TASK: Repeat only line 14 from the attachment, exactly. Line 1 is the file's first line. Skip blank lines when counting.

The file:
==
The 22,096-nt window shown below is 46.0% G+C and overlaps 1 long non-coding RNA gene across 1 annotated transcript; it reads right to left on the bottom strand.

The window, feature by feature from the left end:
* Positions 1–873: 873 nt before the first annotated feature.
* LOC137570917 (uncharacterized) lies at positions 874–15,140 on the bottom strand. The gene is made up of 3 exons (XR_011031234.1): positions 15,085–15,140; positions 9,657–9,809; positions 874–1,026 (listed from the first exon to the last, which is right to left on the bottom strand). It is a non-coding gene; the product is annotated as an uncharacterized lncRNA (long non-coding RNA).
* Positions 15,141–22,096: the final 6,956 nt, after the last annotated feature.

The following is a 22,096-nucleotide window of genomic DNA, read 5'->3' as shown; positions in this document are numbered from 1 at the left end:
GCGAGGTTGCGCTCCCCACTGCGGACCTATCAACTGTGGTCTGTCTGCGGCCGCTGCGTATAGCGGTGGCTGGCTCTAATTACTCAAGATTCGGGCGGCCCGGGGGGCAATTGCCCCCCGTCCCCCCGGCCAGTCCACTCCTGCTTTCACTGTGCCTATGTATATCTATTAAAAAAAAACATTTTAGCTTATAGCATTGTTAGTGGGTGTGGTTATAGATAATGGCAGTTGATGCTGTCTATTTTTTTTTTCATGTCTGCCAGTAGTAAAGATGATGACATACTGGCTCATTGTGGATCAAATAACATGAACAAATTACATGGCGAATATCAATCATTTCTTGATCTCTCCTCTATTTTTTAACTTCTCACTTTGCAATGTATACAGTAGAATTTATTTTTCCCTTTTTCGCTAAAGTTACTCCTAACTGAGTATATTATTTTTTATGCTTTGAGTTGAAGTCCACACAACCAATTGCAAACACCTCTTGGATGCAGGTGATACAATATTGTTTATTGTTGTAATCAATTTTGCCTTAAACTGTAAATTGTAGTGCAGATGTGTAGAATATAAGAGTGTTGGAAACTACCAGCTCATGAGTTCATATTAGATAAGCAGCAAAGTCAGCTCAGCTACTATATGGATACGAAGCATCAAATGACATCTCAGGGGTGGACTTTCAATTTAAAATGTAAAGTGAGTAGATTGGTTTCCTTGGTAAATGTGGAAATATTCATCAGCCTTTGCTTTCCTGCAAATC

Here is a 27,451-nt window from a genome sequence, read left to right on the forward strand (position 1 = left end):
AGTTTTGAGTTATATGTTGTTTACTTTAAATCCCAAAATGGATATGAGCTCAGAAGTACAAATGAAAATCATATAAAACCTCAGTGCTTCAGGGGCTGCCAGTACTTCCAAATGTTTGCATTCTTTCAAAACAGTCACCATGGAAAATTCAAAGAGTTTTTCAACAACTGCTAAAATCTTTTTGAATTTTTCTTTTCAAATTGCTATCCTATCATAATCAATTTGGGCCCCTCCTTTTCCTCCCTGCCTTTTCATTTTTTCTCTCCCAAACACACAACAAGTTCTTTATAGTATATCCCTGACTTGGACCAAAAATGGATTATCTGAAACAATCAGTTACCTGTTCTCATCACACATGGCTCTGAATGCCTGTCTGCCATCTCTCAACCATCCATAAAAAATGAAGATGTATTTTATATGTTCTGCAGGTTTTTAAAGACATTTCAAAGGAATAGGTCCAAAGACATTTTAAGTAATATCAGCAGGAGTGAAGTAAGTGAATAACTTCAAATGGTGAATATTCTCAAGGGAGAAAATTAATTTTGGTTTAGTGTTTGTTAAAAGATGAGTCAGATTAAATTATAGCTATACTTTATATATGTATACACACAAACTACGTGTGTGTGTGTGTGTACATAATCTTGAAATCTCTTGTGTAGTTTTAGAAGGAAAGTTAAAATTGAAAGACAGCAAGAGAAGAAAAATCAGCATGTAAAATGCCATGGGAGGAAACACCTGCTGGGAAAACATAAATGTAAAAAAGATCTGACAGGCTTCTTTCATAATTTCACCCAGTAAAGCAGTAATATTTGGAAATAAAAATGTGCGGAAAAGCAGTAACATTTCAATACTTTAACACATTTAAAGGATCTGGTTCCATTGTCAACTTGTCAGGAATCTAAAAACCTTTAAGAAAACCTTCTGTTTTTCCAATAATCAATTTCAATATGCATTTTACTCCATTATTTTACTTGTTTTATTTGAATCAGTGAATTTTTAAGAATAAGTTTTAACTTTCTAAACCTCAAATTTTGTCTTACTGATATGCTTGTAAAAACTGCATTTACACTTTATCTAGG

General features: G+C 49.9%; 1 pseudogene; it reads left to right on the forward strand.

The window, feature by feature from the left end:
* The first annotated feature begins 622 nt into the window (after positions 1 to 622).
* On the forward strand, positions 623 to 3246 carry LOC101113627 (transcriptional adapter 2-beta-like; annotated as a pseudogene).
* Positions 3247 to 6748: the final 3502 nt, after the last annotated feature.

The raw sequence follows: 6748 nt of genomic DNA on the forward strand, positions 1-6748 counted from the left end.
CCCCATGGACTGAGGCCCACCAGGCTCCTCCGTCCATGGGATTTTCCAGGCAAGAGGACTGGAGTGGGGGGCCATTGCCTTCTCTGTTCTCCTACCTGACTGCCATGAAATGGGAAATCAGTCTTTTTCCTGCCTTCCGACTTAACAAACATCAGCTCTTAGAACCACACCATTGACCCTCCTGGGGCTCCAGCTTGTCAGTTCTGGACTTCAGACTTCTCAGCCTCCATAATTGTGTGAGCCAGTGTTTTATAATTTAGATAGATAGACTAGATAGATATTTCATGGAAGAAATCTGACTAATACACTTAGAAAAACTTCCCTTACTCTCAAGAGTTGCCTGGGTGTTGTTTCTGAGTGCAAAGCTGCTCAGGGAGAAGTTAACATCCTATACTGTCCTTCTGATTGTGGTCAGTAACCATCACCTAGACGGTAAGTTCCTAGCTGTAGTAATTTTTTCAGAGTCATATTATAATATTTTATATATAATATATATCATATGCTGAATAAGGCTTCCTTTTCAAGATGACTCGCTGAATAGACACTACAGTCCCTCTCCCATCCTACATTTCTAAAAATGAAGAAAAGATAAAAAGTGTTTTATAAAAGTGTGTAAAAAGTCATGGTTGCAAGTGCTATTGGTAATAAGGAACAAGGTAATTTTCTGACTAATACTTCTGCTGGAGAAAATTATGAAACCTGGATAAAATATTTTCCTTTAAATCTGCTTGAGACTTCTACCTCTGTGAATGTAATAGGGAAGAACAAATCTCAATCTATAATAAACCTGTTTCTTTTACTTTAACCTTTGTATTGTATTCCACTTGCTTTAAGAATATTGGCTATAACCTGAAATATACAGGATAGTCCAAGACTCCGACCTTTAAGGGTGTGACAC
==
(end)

* Positions 3247 to 6748: the final 3502 nt, after the last annotated feature.